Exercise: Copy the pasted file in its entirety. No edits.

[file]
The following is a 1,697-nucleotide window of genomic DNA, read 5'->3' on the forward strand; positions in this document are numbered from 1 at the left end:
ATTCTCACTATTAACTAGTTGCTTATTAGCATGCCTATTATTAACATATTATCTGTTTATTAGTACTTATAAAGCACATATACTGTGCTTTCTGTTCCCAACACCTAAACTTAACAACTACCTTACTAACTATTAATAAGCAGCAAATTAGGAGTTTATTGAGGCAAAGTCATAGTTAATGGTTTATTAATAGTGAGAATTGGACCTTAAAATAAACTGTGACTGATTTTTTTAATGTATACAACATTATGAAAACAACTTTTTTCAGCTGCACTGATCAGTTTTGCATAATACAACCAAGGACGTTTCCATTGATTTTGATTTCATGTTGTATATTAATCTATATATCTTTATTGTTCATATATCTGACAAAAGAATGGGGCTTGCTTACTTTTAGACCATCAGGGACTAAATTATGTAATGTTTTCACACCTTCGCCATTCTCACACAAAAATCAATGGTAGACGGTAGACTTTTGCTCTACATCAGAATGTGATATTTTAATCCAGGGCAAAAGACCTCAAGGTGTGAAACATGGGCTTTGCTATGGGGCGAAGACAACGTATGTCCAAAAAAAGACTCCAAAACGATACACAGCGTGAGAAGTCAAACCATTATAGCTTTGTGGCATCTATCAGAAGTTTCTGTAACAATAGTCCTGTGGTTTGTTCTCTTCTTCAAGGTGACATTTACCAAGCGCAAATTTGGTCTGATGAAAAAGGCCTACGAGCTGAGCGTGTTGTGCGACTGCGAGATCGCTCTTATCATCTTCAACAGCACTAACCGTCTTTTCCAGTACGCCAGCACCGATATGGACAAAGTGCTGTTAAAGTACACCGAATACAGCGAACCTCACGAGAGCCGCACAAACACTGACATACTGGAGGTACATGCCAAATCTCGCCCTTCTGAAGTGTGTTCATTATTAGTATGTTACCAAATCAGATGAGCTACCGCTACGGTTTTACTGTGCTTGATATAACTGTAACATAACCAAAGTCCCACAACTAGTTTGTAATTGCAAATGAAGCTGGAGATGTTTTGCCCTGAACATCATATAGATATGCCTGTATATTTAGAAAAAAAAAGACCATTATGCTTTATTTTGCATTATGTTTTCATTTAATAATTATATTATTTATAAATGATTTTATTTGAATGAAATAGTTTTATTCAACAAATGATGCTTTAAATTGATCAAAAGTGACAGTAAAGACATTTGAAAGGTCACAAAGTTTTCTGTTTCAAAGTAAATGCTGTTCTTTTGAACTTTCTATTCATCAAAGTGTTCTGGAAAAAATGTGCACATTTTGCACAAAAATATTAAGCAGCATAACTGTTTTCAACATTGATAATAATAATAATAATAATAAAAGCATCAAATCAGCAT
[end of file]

The following is a 1,697-nucleotide window of genomic DNA, read 5'->3' on the forward strand; positions in this document are numbered from 1 at the left end:
ATTCTCACTATTAACTAGTTGCTTATTAGCATGCCTATTATTAACATATTATCTGTTTATTAGTACTTATAAAGCACATATACTGTGCTTTCTGTTCCCAACACCTAAACTTAACAACTACCTTACTAACTATTAATAAGCAGCAAATTAGGAGTTTATTGAGGCAAAGTCATAGTTAATGGTTTATTAATAGTGAGAATTGGACCTTAAAATAAACTGTGACTGATTTTTTTAATGTATACAACATTATGAAAACAACTTTTTTCAGCTGCACTGATCAGTTTTGCATAATACAACCAAGGACGTTTCCATTGATTTTGATTTCATGTTGTATATTAATCTATATATCTTTATTGTTCATATATCTGACAAAAGAATGGGGCTTGCTTACTTTTAGACCATCAGGGACTAAATTATGTAATGTTTTCACACCTTCGCCATTCTCACACAAAAATCAATGGTAGACGGTAGACTTTTGCTCTACATCAGAATGTGATATTTTAATCCAGGGCAAAAGACCTCAAGGTGTGAAACATGGGCTTTGCTATGGGGCGAAGACAACGTATGTCCAAAAAAAGACTCCAAAACGATACACAGCGTGAGAAGTCAAACCATTATAGCTTTGTGGCATCTATCAGAAGTTTCTGTAACAATAGTCCTGTGGTTTGTTCTCTTCTTCAAGGTGACATTTACCAAGCGCAAATTTGGTCTGATGAAAAAGGCCTACGAGCTGAGCGTGTTGTGCGACTGCGAGATCGCTCTTATCATCTTCAACAGCACTAACCGTCTTTTCCAGTACGCCAGCACCGATATGGACAAAGTGCTGTTAAAGTACACCGAATACAGCGAACCTCACGAGAGCCGCACAAACACTGACATACTGGAGGTACATGCCAAATCTCGCCCTTCTGAAGTGTGTTCATTATTAGTATGTTACCAAATCAGATGAGCTACCGCTACGGTTTTACTGTGCTTGATATAACTGTAACATAACCAAAGTCCCACAACTAGTTTGTAATTGCAAATGAAGCTGGAGATGTTTTGCCCTGAACATCATATAGATATGCCTGTATATTTAGAAAAAAAAAGACCATTATGCTTTATTTTGCATTATGTTTTCATTTAATAATTATATTATTTATAAATGATTTTATTTGAATGAAATAGTTTTATTCAACAAATGATGCTTTAAATTGATCAAAAGTGACAGTAAAGACATTTGAAAGGTCACAAAGTTTTCTGTTTCAAAGTAAATGCTGTTCTTTTGAACTTTCTATTCATCAAAGTGTTCTGGAAAAAATGTGCACATTTTGCACAAAAATATTAAGCAGCATAACTGTTTTCAACATTGATAATAATAATAATAATAATAAAAGCATCAAATCAGCAT